"A voice to fill Four Rooms"
Gilbert A. Bouchard, Special to the Journal,
June 11, 2006
Guilder's debut CD an
eclectic mix of operatic arias, pop songs and mom's fave
"Opera Singer Alicia Guilder's
inagural CD boasts an impressive range of material and a quirky musical sense of humour.
Not surprising given her training as an opera
singer at the University of Lethbridge and her work with Edmonton Opera as an ensemble performer. The emerging
artist's self-titled CD classic is chock-a-block with well-known and beautifully executed opera arias from the
likes of Mozart and Puccini as well as more contemporary opera-style numbers like Gershwin's Summertime.
The sense of humour and quirkiness comes into
the picture when you consider the addition of decidedly unopera-friendly numbers like Lennon & McCartney's
surreal Lucy in the Sky with Diamonds and a jaunty Sicilian folk number called Mamma.
"It's a popular café folk song that
I sang accompanied by an accordion because it's a favourite song of my mother's back when she was little in Sicily,"
says the 26-year-old singer who has a general soft spot for cabaret-style material.
Case in point, Guilder is launching her album
with an intimate recital at downtown's Four Rooms Restaurant and Lounge (137 Edmonton City Centre East) tonight
at 7:30. Tickets are $15. The event will see Guilder singing alongside the Obsession String Quartet, a group composed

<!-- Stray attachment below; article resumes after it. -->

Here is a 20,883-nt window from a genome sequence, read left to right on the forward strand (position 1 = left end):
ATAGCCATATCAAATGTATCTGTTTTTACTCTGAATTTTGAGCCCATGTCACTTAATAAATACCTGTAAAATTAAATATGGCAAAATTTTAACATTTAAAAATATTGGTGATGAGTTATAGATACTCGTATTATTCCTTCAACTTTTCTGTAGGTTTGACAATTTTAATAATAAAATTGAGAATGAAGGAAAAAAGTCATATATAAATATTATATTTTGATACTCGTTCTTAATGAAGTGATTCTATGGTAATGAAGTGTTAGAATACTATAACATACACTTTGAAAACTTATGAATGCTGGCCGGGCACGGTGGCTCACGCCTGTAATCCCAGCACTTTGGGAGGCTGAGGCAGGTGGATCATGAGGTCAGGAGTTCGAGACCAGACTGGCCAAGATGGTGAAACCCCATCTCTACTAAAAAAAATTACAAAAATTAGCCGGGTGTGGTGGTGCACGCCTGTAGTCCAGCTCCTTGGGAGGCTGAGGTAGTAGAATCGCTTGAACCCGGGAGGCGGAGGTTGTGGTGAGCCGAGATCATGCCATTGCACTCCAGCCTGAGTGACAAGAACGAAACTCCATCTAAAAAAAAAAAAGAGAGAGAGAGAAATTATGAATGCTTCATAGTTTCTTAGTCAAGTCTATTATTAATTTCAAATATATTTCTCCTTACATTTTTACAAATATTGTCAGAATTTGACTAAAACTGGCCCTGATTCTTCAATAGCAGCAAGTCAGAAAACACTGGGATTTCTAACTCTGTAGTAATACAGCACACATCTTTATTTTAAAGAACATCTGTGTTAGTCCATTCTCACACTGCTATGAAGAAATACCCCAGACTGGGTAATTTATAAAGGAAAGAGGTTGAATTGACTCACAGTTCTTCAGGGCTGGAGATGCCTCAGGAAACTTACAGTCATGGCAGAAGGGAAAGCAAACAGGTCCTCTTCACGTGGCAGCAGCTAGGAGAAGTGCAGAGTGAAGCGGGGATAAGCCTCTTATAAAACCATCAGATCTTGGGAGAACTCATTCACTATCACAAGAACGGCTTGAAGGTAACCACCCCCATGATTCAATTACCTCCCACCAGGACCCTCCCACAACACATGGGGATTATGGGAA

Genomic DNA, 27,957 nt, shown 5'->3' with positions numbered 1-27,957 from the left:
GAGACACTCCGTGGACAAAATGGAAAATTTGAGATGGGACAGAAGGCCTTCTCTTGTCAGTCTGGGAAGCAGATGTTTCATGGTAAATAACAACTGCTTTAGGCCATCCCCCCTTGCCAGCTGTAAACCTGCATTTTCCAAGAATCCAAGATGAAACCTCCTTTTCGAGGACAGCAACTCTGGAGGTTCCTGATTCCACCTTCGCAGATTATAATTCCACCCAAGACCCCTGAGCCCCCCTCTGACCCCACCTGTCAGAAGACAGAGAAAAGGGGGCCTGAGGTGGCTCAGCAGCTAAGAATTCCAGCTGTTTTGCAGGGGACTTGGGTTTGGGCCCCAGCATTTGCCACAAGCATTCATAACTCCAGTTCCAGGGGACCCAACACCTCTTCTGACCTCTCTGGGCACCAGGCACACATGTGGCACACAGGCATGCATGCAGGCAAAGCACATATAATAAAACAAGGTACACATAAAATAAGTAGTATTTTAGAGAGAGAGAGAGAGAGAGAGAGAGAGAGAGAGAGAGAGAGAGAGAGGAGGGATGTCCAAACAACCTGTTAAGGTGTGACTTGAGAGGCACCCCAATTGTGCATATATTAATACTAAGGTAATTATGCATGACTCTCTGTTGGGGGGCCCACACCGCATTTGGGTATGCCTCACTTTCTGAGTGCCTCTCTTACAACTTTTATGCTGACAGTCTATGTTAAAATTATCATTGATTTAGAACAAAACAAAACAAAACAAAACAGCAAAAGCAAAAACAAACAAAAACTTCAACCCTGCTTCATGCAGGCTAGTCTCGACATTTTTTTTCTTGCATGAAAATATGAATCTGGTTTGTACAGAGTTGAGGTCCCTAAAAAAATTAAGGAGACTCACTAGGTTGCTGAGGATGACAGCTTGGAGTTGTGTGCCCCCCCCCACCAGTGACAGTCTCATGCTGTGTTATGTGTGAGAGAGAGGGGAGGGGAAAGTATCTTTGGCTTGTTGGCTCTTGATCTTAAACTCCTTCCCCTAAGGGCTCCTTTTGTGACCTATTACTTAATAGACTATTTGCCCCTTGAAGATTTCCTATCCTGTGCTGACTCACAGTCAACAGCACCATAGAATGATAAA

of Edmonton Symphony orchestra members who also performed on the Colin-Lay-produced CD.
Q: When did you begin singing?
I started singing around the house when
I was about four years old, and started taking private lessons when I was about six. That's also when I started
singing in public, as well as when I started attending music festivals.
Q: When did you discover opera?
I was 16 when I started singing opera. My
music teacher at the time, Karen Rees, was an opera singer herself and she put Deh
vieni, non tardar (a Mozart aria from The Marriage of Figaro
that Guilder also sings on her CD) in front of me. She figured I'd be a natural.
That was the first opera aria I ever tried, and realizing I could sing it really inspired me to think about pursuing
a singing career.
I wasn't singing pop songs—even though I love singing pop and have a few pop songs on the album—mainly because
music teachers don't like pop songs. I sang a lot of art songs, children's works and folk songs, songs that a younger
voice can do.
Q: What is it about opera as a musical form
that appeals to you?
There's an expressiveness and power to your
voice that you get singing opera that you don't get singing anything else. Also, the sound that you produce singing
opera is not a sound that a lot of people can do, which makes it a real challenge and an achievement. Opera singing
is all from your diaphragm and is all about the breathing. It's this great mix of technical skill and art.
Q: How did you end of choosing the mix of
songs on the CD?
These are all songs that I've loved, studied
at university or have a great personal connection with, and work that I know would represent my voice well and
could express what I can do the best. I also wanted to be able to introduce as broad an audience as possible to
my opera singing, which means I sang the pop songs like Lucy
in the Sky and a Shirley Bassey song for
the older crowd.
I idolize singers who can mix genres like Sara Brightman. Like her, I like being able to say: "I'm an opera
singer, but that's not all I can do."
Q:Who's your favourite opera composer?
Definitely Puccini. He's written these wonderfully
florid pieces and all these famous arias that really draw you in. His work is also really fun and flirty to perform.